Is Friends the Vision of A Perfect Life?

13:55Ciaran McCormick

It's the 20th anniversary of the legendary Friends, which is probably quite a scary realisation for its legion of fans. It has embedded itself in our popular culture and many people still tune into reruns and syndicated episodes having seen them hundreds of times before. What makes it so popular and iconic? For centuries, philosophers have agonised over what we should do as humans to make our existence fulfilling. In its own way, Friends offers a vision of a perfect life.


For the generation that grew up with it, it represented a cultural awakening. It showed that characters could center their lives around friends and have a chosen family better than the one into which they were born. That solid group of six friends, despite the many fallouts and rivalries over the years, always stuck together . This resonates with the modern audience even more. These days we are highly mobile and busy people with increasingly fragmented social circles.

The solidity and certainty of that group is enviable, such as the yearly Thanksgiving episodes where they were all together. As a show dated before social media, it represents the rose-tinted good old days with substantial human interaction. Indeed, there is even a childishness to their friendships that the audience identifies with. For example, the episodes where Chandler, Ross and Joey build a fort and the one where they get face masks together.

Human relationships are the key to a happy life, and the friendships anchor the show and give it its name. Many of my other favourite classic American sitcoms focus on ensemble casts such as Frasier and Everybody Loves Raymond with their portrayal of dysfunctional family and Seinfeld with dysfunctional friends. But Friends focuses on the power and happiness of a functional group acting as a surrogate family in New York City.

These people stay friends because they embrace rather than dislike each other's flaws. Joey is a less intelligent than the others, Monica is obsessive, Phoebe is overwhelmingly kooky, Ross is geeky and flits between morose and angry, Chandler is sarcastic and insecure and Rachel starts off spoilt. Yet the show presents a positive view of human nature. People are able to accept the flaws of others and support each other in relative harmony.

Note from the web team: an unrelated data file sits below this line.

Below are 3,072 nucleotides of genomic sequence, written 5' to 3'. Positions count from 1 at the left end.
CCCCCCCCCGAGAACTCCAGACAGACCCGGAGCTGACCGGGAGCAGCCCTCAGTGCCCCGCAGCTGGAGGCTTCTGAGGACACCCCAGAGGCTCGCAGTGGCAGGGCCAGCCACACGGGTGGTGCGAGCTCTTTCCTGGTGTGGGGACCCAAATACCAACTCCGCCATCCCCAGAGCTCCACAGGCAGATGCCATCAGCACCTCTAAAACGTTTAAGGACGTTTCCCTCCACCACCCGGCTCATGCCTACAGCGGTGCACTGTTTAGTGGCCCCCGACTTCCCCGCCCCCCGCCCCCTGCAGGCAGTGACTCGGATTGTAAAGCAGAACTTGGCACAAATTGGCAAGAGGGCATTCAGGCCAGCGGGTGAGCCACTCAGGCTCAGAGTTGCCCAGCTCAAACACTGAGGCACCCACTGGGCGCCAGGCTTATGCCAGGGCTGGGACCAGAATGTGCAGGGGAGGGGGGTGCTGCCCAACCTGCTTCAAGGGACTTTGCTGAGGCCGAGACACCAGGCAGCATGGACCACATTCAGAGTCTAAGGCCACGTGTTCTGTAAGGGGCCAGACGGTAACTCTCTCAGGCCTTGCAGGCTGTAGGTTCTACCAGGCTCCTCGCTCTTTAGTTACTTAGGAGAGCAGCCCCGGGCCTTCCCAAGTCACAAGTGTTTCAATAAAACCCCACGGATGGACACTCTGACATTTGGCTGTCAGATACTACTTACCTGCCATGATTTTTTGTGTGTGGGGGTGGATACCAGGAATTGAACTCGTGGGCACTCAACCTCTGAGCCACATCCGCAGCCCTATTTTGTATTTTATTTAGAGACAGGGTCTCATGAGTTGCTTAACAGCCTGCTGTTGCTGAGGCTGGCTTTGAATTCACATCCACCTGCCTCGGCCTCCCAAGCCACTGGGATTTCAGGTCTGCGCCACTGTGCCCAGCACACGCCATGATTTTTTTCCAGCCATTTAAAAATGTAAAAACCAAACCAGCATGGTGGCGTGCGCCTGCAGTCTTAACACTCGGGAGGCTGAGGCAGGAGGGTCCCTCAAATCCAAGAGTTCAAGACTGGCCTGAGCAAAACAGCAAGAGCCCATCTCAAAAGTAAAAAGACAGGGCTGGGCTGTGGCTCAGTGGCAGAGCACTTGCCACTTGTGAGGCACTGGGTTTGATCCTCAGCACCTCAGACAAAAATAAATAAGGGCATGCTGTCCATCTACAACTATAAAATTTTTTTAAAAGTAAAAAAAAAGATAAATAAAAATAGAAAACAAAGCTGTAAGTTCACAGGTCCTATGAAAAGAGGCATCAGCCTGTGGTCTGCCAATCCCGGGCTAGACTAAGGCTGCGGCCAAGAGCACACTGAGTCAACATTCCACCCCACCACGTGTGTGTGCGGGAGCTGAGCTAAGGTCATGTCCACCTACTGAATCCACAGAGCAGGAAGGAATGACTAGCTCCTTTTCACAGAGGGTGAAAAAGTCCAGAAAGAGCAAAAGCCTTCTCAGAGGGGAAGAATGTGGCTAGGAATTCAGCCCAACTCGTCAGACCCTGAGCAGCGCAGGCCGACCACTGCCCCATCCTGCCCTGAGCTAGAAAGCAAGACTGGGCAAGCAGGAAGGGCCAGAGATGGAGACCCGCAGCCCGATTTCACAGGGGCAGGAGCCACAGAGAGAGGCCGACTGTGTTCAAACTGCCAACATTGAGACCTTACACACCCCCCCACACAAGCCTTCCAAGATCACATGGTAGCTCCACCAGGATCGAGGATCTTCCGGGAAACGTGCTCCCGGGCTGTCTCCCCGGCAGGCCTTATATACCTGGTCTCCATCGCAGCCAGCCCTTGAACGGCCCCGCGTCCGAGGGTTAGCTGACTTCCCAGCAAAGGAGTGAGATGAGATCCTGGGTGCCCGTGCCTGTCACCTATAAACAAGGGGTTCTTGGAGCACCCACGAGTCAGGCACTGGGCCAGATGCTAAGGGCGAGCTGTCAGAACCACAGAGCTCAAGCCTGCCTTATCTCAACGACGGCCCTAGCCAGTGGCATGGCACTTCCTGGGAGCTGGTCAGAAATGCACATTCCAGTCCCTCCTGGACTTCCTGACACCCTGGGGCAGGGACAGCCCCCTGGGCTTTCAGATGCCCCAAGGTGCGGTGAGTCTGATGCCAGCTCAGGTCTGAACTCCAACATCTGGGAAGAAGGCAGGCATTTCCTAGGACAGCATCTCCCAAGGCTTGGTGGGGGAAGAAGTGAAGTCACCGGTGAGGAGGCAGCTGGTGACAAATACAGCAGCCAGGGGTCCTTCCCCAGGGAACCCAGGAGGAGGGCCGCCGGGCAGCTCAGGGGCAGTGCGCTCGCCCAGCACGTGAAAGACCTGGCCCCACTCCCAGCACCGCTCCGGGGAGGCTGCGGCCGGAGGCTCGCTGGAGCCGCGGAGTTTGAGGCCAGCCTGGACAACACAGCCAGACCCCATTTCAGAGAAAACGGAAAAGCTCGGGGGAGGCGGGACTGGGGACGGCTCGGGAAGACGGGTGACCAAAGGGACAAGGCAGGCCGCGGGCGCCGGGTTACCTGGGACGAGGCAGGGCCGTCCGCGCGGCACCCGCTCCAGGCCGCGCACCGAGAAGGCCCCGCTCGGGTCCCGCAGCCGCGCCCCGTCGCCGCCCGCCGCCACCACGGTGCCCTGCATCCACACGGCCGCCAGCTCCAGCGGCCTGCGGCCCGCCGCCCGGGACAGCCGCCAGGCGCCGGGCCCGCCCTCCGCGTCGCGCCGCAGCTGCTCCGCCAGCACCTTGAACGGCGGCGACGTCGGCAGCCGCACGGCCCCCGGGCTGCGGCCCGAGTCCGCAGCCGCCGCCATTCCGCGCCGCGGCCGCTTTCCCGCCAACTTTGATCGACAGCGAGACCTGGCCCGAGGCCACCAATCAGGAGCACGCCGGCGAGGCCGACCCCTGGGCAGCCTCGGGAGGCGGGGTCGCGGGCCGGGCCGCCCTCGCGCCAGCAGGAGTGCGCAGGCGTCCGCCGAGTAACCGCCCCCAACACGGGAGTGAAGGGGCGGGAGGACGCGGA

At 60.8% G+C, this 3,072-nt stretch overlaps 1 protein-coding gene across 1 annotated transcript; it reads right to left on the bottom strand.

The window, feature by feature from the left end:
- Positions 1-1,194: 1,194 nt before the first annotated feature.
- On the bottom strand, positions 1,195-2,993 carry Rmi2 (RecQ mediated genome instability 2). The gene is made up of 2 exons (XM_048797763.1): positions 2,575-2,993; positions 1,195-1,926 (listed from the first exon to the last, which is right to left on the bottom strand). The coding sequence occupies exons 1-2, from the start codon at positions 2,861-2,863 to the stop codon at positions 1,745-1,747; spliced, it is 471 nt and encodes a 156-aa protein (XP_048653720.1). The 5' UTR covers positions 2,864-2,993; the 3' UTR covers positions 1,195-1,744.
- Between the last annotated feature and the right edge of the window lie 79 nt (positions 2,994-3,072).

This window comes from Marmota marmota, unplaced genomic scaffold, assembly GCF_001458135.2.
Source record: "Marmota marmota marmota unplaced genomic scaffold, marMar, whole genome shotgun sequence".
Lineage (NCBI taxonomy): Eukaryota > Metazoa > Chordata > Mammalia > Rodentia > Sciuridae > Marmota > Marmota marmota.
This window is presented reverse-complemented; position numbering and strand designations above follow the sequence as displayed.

Romance is a key part to the perfect life painted by the show. It tells us that we will always end up with the person of our dreams and that we will find our soul mate - our lobster. Ross and Rachel have the most famous off and on again relationship in sitcom history that has been shamelessly repeated in The Big Bang Theory.

Monica and Chandler end up together, which was inconceivable when they first met when Monica was fat and Chandler had the strangest hairdo in television history. Even Phoebe manages to find someone to match her delightful quirkiness in the form of Mike. These idyllic, destined relationships created some of the most memorable wedding episodes, which delight us with their sweetness. People watching at home are given the gift of hope that life will find a way of giving us what we deserve. A few simple words conjure up the intensity of those feelings. I got off the plane.

Another key aspect to Friends is the balance between work and leisure. People scoffed at the show by saying that in the real world we don't all have time to sit around in coffee shops. Infographics get carted out showing that Monica would not be able to afford the apartment. Yet Friends teaches us two important lessons.

Work is most rewarding when it fulfills our dreams. Every single character ends up with a job they enjoy. Ross grew up playing with dinosaurs and became a palaeontologist, Joey gets to become a successful actor on Days of Our Lives and Monica turned her love of food into a Head Chef job. Rachel escaped the clutches of Daddy's credit card to become a fashion buyer, Phoebe escaped homelessness and her mother's suicide to become a masseuse and Chandler gave up whatever job he did to go into advertising. It inspires us to follow our passions rather than chase cash. As Phoebe and Joey remark when they are in the restaurant with the others, they don't earn as much as the others. Yet they are also immensely happy with their lives.

This leads on to the second lesson. We overlook the importance of leisure in our lives. This means not succumbing to overwork and ensuring that the time we spend outside of jobs is valuable and meaningful. We should all write a song like Smelly Cat or take an impulsive trip to Barbados or invent games to play like Bamboozle or Cups. Basically, the message is that we should connect with our friends and lead fulfilling and meaningful lives. Idealistic visions of romance and employment are embraced without question. These are the keys to happiness. Perhaps that is why 20 years later we still watch and fall in love with the show. We watched this group of friends grow up together, find love and get married. It is the vision of a perfect life.

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